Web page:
- Electrocardiogram (ECG) – “This measures the electrical impulses passing through your heart. It can show disorders of the heart rhythm or of the conduction of the impulses, and sometimes it can show a lack of blood supplying the heart muscle. Changes on an ECG require further investigation. A report from a cardiologist and further tests (for example an exercise ECG) may need to be done.”
- Lung function test (spirometry) – “This tests your ability to expel air rapidly from your lungs. Abnormal lung function or respiratory problems, e.g. asthma will require reports by a specialist in respiratory disease (UK CAA Asthma guidance and Guidance for Respiratory Reports).”
- Haemoglobin blood test – “This is a finger prick blood test which measures the oxygen carrying capacity of the blood. A low haemoglobin is called anaemia and will need further investigation.”
- Urine test – “You will be asked to provide a sample of urine, so remember to attend for examination with a full bladder. This tests for sugar (diabetes), protein or blood in the urine.”
All content in the quotation marks has been referenced from the UK CAA medical website.
How strict is it?
The award of Class One Medical certifications seems to be more lenient as science and studies have evolved. For example, it is now permissible to hold a Class One Medical if you have either Type 1 or 2 diabetes as long as you demonstrate you can effectively manage your blood sugar levels. If there are any doubts as to your fitness to hold a medical, you may be required to demonstrate your competency in the simulator (for example a practical hearing observation).
Some conditions (such as diabetes), whilst not immediately disqualifying, my require a restriction to be placed on your authority to operate. This is referred to as an Operational Multi-crew Limitation or OML. This allows you to exercise your class one medical privileges only as part of a multi-crew environment. Crew who have an OML restriction may not fly together as part of a 2 crew flight, and an OML holder may not fly with another pilot over the age of 60.
After the medical initial issue, you are required to attend a medical assessment on an annual basis until the age of 60, then every six months until you reach 65 which is the age at which class one medical privileges are revoked.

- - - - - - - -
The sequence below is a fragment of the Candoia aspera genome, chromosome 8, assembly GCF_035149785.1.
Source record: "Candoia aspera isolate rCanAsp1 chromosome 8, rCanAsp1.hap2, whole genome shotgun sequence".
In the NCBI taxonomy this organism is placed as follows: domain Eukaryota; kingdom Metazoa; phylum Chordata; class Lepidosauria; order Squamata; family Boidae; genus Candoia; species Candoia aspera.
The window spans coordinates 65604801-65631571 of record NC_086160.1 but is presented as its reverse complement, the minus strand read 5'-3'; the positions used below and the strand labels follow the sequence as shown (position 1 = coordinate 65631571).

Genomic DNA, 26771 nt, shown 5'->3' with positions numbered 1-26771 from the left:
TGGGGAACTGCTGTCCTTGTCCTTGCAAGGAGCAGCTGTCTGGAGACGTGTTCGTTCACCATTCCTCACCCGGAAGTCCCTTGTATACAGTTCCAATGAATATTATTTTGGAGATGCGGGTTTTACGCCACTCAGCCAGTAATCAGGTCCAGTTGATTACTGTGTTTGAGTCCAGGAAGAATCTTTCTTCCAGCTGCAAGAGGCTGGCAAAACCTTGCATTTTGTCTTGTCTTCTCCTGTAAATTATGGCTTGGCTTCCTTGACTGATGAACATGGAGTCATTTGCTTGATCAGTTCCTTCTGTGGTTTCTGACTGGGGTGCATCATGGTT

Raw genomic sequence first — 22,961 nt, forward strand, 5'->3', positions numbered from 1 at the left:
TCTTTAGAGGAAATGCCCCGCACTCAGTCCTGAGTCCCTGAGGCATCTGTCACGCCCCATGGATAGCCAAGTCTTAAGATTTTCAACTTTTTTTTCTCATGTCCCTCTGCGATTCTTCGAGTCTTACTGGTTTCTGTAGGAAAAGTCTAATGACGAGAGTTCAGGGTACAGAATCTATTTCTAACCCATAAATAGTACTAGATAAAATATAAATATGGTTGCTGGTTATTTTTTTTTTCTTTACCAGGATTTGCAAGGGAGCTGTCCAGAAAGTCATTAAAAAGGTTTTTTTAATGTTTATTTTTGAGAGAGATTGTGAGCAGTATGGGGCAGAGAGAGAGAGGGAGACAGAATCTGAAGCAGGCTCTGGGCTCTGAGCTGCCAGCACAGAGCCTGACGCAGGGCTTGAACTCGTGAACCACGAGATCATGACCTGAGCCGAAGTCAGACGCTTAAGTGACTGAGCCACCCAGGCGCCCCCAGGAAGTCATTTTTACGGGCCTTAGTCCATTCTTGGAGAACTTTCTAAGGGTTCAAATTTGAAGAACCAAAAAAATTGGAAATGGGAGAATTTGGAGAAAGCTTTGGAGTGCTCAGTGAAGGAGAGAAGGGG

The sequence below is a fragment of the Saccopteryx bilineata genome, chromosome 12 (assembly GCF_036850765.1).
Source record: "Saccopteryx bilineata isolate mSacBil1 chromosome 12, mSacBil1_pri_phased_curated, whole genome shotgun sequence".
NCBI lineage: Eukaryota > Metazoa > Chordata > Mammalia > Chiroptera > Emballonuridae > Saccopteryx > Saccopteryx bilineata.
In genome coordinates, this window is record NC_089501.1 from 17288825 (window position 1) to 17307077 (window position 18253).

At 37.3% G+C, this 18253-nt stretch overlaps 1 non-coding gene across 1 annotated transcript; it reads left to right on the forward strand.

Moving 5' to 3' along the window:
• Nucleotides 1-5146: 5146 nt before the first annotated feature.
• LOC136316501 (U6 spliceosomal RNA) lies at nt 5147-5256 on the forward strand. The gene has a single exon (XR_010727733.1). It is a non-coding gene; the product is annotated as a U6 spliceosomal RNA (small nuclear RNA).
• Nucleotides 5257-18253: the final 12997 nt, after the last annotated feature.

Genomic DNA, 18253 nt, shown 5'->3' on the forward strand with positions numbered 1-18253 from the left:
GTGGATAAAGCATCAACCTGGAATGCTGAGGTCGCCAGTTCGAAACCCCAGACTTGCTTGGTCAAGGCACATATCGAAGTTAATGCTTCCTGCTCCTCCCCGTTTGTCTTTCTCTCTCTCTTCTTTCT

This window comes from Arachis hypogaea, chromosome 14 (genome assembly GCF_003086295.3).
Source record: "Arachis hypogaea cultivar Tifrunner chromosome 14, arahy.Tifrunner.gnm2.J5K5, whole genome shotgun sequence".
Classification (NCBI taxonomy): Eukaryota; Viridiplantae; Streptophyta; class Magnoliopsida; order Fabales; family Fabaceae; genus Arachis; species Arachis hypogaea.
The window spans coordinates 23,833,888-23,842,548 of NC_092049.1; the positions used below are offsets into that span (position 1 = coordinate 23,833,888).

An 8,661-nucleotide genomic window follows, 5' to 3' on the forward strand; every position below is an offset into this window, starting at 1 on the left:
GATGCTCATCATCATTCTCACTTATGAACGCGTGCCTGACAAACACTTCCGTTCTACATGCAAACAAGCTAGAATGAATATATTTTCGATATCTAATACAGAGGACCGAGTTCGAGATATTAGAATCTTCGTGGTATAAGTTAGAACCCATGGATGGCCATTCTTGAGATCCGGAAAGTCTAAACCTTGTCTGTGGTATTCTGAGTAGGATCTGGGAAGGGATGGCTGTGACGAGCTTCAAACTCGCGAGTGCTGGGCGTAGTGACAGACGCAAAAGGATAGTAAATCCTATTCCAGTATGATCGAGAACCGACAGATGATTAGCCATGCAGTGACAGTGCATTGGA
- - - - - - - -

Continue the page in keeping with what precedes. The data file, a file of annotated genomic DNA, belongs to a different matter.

Items such as ECG and audiograms are retested at periodic intervals, increasing in frequency with age. For example, ECGs are carried out every 2 years between the ages of 30-39 then yearly until 59, then every 6 months until retirement.
What if I Can’t Get a Class One Medical?
For those unlucky enough not to be able to obtain a class one medical, you may still be able to hold a class two medical which allows you to operate light aircraft with a private pilot’s licence (PPL). A class two medical is effectively a less stringent class one medical, with test renewals initially taking place every two years.
A commercial pilot is in complete reliance of maintaining his or her class one medical. The CAA may revoke it at any time, consequently grounding the pilot, potentially permanently. Pilots have found themselves in a position where there medical was revoked due to a medical condition which they were told would not improve. With continual developments scientific knowledge and medical treatment, coupled with the authorities occasionally reviewing disqualifying conditions, some people have managed to get back into flying commercially after fearing their career was over.
It’s worth considering have some additional loss of income insurance (or loss of medical insurance) in place to ensure you are financially secure if you do lose your medical. Trying to find an alternative job which compares to a pilot’s salary is not easy.